Circle of Conservation

Understanding the value of water reuse in the face of water scarcity

Understanding the value of water reuse in the face of water scarcity

Dozens of manufacturing industries rely on a steady flow of clean fresh water to keep their production lines humming. There simply is no alternative or replacement. Unfortunately, plant managers find themselves squeezed by high water costs and declining availability on the front end, and by increasingly complex discharge requirements on the back end. The familiar issue of water quality and variability also is becoming a bigger challenge for plant operators.

Difficult as the industrial water challenge is now, it soon could become much worse. In just 13 years, the United Nations estimates the world will only have access to 60% of the freshwater resources it needs if no action is taken. At the same time, global manufacturing demand for water is anticipated to increase by 400% from 2000 to 2050.

Needless to say, the cost of water directly impacts the cost of business. This is why water-intense industries—such as power generation, chemical, municipal, and oil and gas—are making renewed efforts to reduce their water consumption. They also are starting to take advantage of a vast resource that historically has been overlooked: wastewater.

The Largest Water Conservation Opportunity

Wastewater is increasingly recognized as an invaluable, yet largely untapped resource. Globally, more than 80% of municipal, industrial and agricultural wastewater still flows back to nature without being treated or reused. This not only pollutes rivers and oceans, but also represents gross mismanagement of a precious resource.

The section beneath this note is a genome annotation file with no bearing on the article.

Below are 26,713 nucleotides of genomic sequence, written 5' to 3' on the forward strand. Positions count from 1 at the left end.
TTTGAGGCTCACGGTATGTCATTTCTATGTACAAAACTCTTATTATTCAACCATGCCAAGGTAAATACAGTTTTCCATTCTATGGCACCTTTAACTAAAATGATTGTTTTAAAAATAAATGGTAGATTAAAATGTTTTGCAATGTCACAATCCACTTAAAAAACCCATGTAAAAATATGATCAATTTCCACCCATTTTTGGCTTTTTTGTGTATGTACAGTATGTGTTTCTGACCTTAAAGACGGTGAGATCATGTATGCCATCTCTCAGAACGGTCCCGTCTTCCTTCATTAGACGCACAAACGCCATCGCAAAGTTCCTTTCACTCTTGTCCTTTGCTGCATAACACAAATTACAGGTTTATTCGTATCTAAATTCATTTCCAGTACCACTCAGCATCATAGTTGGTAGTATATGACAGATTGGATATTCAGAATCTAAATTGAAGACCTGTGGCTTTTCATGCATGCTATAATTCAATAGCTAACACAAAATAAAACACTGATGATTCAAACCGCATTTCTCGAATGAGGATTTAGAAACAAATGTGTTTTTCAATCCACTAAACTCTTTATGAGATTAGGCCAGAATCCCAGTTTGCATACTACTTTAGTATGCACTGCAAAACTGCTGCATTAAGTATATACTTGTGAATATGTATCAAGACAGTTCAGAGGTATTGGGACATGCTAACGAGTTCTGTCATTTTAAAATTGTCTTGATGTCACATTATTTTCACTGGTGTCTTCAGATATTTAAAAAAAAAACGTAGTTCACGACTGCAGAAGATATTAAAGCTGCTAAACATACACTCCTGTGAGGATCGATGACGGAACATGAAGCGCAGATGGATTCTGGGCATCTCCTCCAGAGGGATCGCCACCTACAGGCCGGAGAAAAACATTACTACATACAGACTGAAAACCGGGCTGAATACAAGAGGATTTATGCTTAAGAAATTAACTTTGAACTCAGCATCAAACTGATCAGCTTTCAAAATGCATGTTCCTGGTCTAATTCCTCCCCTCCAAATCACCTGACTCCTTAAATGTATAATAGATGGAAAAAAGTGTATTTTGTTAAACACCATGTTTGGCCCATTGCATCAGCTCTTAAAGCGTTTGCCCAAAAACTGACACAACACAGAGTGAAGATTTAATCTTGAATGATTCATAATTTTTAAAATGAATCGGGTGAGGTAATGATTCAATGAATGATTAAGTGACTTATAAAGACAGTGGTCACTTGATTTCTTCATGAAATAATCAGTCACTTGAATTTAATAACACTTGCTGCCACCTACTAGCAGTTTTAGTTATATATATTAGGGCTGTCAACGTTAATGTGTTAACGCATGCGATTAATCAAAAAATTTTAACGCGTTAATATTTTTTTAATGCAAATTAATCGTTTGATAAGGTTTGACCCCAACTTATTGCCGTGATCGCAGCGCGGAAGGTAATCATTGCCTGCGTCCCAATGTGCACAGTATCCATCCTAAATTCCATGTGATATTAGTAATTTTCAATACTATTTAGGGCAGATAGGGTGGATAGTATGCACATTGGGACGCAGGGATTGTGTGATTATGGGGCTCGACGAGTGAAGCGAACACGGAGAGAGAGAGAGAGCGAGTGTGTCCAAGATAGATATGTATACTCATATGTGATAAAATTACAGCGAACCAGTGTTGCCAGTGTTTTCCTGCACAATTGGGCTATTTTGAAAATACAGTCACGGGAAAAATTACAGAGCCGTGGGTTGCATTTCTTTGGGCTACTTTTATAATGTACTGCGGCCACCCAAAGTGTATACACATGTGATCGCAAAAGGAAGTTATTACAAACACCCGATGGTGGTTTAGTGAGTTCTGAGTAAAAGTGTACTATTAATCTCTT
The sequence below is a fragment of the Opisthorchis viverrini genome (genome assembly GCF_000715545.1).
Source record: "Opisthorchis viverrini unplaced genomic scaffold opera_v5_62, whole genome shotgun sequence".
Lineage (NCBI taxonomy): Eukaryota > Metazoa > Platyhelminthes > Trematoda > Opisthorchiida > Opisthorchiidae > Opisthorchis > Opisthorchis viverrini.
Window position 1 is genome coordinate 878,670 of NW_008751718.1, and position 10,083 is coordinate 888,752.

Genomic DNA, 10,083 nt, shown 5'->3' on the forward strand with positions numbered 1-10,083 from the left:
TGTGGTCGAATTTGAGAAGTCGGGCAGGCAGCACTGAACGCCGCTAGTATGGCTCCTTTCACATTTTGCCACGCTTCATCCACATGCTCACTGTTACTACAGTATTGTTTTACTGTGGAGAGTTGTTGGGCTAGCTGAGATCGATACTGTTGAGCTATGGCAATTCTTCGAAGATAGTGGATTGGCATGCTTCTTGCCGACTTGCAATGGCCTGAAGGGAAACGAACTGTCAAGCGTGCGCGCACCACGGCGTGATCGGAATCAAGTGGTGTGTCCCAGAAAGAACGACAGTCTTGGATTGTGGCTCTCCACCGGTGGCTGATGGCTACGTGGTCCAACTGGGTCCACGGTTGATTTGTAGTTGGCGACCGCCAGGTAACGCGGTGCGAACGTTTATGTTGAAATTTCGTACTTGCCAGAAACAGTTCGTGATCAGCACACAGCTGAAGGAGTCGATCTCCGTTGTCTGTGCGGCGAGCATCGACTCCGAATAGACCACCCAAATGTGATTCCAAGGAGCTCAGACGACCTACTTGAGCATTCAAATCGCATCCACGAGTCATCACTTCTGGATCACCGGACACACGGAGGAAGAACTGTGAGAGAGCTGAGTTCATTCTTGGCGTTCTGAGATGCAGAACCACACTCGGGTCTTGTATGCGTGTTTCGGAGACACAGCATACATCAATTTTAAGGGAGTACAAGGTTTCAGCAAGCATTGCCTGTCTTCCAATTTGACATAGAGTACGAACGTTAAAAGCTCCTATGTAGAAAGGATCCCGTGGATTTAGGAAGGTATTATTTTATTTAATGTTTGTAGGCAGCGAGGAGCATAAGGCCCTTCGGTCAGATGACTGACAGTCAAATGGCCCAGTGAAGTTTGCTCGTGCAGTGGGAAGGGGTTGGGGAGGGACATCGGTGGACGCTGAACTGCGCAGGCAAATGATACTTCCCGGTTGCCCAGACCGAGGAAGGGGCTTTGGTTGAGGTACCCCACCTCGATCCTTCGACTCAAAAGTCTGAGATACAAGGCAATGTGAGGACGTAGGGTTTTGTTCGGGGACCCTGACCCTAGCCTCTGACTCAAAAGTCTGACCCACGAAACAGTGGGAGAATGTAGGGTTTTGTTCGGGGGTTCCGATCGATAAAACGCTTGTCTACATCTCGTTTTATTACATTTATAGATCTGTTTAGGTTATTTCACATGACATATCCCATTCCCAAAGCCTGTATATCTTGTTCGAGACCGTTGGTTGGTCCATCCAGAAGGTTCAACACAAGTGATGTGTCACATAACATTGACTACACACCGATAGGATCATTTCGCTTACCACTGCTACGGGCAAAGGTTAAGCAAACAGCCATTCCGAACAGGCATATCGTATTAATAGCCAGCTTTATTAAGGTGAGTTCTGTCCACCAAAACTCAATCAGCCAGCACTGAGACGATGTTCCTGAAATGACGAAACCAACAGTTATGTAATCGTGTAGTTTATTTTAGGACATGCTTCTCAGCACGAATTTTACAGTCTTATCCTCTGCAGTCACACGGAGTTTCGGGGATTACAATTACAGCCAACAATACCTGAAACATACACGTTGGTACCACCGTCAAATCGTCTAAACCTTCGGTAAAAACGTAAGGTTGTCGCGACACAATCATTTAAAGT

More and more industries—often in partnership with local municipalities—are using recycled wastewater as a cost-effective means of ensuring a reliable supply of water that meets industrial quality specifications. This “circular economy” approach to water conservation is made possible by a host of existing water treatment technologies.

“Real-World” Success

Various combinations of wastewater treatment technologies typically are needed based on source water quality and local and national regulations. In California—well known for chronic water stress and drought conditions—Dow reverse osmosis (RO) elements are helping the Orange County Water District treat reclaimed municipal wastewater from 850,000 residents for reuse in a variety of local industries, including carpet dying and power generation. Apart from increasing water availability, this initiative has helped the district lower its water treatment facility energy use by 13%, reduce operating costs and lower its carbon footprint.

In Texas, a public-private partnership with the city of Lake Jackson diverted the city’s treated wastewater effluent to Dow’s raw freshwater canal for operational use in its Freeport, Texas, operations facility. By reusing the city’s wastewater for industrial operations, Dow has reduced freshwater use by more than 1.3 billion gal per year. These freshwater savings could supply a community of approximately 30,000 people for one year.

Tailoring Wastewater Systems

As these examples demonstrate, every industrial site and location face different water challenges. Implementing a “one size fits all” water treatment system is not effective or cost efficient. Water utilities and manufacturing companies must analyze their specific needs and implement optimal designs and technologies to create cost-effective wastewater treatment systems.